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that this was introduced, what we thought was a very simple piece of legislation turned out to be one of the most controversial pieces of legislation for that year, that legislation was approved by the board of supervisors but much to our surprise and disappointment, the mayor vetoed that legislation in october of 2011 and then following that veto, there was an amendment that was introduced by the mayor work witching a number of my colleagues including president david chu here and supervisor mali ya cohen, and they introduced and passed a compromise version of the legislation that went into effect earlier this year in 2012, that legislation in my view and we believe that the reports from both the civil grand jury and the office of labor standards and enforcement will demonstrate this, that that compromised legislation that was passed and introduced
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well intended as it was in our estimation did not close the loop haom, it leaves the loophole within the health and security ordinance because it still allows employers as we always said it would to place restrictions on how the money is used and even though the legislation requires that an employer collect surcharges that the money be spent on health care, the requirement doesn't do anything that is not already prohibited from and required by existing law. there are in the books consumer protection laws that make it clear that if you collect money from consumers for one purpose, you're supposed to spend it on that purpose, and yet as you will see in these reports, the issues that we identified in 2010 remain. subsequent to the passage of this compromised legislation, the civil grand jury as they will report shortly released a
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report entitled surcharges and health in san francisco healthy for bhom, the report details how 18 restaurants profited to the tune of over a million dollars by essentially in our view exploiting the good will of san francisco restaurant patrons, consumers who had been willing to chip in and pay more when they go to restaurants so workers can be covered and provided with health care. the report found that a loophole also exists, that it's essentially creating a big problem for workers that continue to go uninsured here in san francisco. on august 23, 2012 just recently, the office of labor standards and enforcement released an additional report that analyzes the -- what happened in 2011 with respect to this issue, and the report as you will hear from the office of labor standards and enforcement is a very troubling
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report. it shows similar to the prior year in 2011, only 11 million of the 66 million dollars that were set aside for health care under reimbursement, under hrh, only 11 of 66 million was actually reimbursed to employees for medical expenses, that means that only 17% of the amount that was supposed to go to health care actually went to health care which is in star contract to what happens under healthy san francisco where the city's reimbursement rate is 60%. the report also shows that over half of employers using hra's actually placed some restrictions on the use of those accounts. when we first introduced the legislation, one of the things we heard from folks who were oppose today legislation was the problem is not so much, you know, the accounts themselves but simply the fact that people don't know that they exist, and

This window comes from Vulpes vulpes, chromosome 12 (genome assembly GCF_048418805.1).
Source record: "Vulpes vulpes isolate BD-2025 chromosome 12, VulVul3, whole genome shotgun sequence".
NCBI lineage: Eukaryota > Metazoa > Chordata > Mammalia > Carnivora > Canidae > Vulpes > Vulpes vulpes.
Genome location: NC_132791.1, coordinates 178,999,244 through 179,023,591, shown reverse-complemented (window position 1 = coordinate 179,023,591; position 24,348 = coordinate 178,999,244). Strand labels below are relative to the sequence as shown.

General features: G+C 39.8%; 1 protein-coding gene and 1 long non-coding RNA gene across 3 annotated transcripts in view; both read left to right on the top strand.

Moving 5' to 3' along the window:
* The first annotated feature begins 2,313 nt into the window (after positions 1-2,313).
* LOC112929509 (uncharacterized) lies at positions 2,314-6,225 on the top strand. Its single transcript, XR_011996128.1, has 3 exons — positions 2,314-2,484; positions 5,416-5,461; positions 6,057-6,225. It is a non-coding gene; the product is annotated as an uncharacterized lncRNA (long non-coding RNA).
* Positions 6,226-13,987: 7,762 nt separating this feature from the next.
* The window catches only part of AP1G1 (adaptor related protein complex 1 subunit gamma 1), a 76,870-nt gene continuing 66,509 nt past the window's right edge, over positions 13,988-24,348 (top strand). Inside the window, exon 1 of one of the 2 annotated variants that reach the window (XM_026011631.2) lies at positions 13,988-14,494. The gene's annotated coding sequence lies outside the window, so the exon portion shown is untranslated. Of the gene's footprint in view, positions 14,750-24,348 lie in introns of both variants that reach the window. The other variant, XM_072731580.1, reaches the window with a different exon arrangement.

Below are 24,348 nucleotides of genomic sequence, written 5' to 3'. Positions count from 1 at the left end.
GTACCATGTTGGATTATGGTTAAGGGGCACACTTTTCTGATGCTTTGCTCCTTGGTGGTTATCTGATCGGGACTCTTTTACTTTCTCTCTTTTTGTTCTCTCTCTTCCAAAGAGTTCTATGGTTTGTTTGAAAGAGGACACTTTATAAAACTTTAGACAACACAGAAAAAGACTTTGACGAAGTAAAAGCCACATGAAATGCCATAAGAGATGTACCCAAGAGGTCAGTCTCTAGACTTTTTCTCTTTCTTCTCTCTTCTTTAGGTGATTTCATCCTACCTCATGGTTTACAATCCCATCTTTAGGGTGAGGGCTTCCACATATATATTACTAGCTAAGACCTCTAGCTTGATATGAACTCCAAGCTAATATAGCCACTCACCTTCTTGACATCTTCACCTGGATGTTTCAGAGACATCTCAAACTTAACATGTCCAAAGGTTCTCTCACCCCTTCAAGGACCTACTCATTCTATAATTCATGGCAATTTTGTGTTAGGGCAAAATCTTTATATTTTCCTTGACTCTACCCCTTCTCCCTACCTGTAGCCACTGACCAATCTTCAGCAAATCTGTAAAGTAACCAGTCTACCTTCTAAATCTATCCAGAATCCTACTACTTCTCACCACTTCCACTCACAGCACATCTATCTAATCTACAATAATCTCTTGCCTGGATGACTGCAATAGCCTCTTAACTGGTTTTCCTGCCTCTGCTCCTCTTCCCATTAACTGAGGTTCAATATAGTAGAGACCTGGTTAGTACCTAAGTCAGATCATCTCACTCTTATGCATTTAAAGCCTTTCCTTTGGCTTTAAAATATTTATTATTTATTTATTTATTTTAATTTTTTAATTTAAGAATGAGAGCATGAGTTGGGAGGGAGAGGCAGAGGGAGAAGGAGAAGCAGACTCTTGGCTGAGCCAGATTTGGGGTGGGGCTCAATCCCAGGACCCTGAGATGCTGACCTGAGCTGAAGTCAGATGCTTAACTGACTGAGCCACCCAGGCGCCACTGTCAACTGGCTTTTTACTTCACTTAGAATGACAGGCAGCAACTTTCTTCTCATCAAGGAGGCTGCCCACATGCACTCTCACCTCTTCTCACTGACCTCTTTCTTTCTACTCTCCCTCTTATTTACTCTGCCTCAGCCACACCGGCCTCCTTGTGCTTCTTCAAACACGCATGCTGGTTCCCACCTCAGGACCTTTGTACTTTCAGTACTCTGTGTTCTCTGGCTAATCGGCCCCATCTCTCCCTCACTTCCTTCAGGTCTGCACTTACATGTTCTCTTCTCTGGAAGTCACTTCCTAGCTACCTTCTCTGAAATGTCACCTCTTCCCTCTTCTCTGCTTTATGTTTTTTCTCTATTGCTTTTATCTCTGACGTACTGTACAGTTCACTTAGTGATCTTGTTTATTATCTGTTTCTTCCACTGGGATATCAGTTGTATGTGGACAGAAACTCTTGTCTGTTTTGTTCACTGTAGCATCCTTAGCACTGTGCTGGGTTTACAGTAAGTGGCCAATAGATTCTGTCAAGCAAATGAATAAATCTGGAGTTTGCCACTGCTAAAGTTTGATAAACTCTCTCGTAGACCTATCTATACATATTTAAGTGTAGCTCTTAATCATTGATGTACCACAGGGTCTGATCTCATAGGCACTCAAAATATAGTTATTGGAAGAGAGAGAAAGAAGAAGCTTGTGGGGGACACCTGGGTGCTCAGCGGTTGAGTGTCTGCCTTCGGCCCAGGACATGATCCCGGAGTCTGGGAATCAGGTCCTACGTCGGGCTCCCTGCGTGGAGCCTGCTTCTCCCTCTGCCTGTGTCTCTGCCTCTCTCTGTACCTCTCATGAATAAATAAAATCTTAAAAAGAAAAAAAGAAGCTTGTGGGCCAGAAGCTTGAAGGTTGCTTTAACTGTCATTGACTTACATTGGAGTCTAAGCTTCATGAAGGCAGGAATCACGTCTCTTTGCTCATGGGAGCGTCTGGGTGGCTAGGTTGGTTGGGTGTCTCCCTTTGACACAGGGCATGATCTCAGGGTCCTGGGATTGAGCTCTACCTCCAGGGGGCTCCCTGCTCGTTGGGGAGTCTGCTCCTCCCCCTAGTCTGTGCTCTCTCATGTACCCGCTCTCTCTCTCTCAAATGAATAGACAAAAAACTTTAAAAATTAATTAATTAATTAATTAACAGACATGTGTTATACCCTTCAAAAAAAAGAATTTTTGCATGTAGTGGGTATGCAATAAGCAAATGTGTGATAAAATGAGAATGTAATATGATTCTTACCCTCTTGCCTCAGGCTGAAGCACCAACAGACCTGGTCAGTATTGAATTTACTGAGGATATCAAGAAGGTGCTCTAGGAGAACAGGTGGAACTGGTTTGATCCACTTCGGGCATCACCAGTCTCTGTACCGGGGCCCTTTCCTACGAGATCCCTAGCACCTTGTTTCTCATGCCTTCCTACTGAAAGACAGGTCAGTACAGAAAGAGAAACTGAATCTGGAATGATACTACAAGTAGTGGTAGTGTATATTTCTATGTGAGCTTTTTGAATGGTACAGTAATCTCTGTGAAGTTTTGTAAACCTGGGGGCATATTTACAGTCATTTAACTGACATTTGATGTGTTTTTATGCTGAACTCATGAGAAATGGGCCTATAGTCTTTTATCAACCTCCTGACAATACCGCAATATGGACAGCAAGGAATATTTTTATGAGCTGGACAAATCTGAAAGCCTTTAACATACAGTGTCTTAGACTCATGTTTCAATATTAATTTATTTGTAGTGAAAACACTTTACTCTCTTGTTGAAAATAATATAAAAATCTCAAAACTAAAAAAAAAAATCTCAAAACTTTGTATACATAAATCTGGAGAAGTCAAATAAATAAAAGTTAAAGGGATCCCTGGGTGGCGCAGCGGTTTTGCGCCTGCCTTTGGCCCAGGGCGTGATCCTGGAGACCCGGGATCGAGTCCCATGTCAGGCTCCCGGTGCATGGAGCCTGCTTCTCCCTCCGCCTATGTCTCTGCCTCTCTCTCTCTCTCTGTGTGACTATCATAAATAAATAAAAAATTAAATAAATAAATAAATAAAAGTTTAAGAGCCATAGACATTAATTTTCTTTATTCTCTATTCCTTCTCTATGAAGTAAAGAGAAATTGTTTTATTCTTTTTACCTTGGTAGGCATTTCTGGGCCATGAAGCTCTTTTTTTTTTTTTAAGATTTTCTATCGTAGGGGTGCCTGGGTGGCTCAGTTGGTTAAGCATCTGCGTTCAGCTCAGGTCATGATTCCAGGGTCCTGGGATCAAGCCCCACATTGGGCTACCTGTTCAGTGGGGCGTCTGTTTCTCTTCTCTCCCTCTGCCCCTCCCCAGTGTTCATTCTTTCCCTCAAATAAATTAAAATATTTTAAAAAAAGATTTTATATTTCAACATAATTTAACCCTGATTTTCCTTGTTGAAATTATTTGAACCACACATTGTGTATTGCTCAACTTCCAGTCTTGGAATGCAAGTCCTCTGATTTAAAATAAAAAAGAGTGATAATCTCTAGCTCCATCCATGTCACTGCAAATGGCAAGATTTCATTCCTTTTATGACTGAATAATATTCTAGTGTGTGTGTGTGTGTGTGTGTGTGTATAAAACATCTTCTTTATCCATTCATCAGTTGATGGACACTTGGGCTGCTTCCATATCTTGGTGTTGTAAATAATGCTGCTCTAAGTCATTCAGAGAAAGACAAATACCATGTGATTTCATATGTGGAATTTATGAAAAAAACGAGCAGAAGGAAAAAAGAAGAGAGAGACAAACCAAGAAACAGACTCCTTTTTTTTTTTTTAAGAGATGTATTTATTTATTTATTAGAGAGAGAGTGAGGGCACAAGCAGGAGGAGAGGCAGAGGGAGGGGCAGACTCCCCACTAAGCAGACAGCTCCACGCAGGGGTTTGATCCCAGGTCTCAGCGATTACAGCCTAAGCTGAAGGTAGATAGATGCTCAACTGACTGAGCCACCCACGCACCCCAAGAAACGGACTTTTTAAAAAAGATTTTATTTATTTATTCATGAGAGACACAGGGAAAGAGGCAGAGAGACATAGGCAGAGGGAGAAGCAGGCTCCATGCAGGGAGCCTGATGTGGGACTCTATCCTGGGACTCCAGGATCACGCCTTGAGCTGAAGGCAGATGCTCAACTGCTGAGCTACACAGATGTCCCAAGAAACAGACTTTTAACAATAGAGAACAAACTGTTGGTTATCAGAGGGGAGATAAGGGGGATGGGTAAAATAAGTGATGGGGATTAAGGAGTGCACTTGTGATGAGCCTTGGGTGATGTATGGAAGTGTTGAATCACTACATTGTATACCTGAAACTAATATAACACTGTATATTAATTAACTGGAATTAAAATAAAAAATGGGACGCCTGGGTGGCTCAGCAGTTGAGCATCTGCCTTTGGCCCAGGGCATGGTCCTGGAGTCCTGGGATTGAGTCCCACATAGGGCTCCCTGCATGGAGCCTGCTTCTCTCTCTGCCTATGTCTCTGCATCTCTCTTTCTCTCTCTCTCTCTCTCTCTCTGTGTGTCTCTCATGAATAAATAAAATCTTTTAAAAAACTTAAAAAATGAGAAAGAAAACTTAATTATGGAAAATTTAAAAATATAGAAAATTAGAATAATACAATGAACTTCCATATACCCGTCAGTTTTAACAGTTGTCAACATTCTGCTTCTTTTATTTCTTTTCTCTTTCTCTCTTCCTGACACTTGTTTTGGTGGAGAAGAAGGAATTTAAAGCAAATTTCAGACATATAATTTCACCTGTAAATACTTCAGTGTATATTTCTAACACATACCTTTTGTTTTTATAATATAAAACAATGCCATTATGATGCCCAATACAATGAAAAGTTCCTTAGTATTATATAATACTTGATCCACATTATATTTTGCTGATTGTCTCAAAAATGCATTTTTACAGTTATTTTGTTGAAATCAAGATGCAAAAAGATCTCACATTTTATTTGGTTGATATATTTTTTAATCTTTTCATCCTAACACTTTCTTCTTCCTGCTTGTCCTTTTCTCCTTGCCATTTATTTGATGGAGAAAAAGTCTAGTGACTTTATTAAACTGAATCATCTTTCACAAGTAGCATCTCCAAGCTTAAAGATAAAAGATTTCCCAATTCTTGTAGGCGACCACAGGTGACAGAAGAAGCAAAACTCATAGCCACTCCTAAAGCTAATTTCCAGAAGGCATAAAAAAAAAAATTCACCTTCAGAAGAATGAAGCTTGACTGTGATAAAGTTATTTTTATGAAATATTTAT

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we recognize that that was an issue, but we always said that that's not the only issue, that it wasn't just that workers didn't know but even workers who knew they had access to these accounts, even if they had the knowledge, they could not exercise their rights because restrictions were placed on how the money could be used, and these are some of the restrictions that were identified in this report, 30% of businesses actually do not allow employees to use hra's for health insurance. again, what the rational for not allowing workers to use that money for health insurance is, we're still trying to figure that out. we also found that 28% of employers did not allow, do not allow workers to use the amount -- use the money to enroll in healthy san francisco, and essentially what you find is
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that more than half, more than 50% of businesses are placing restrictions on how the money is used. of the 172 businesses that reported and posting surcharges on san francisco consumers, 172, 101 of them actually directed more money than they actually spent on health care. so, i look forward to the report. we believe that the facts speak for themselves and that the facts that are outlined in the report by the civil grand jury and by the office of labor standards and enforcement clearly show that we still have a loophole in san francisco. thank you, mr. chair. >> thank you, supervisor. president chu? >> thank you, mr. chair, and i want to thank supervisor compos for those opening remarks, i have just a couple of additional points that i would like to make. first of all, i want to thank the members of the community that brought this issue of this loophole to this board and i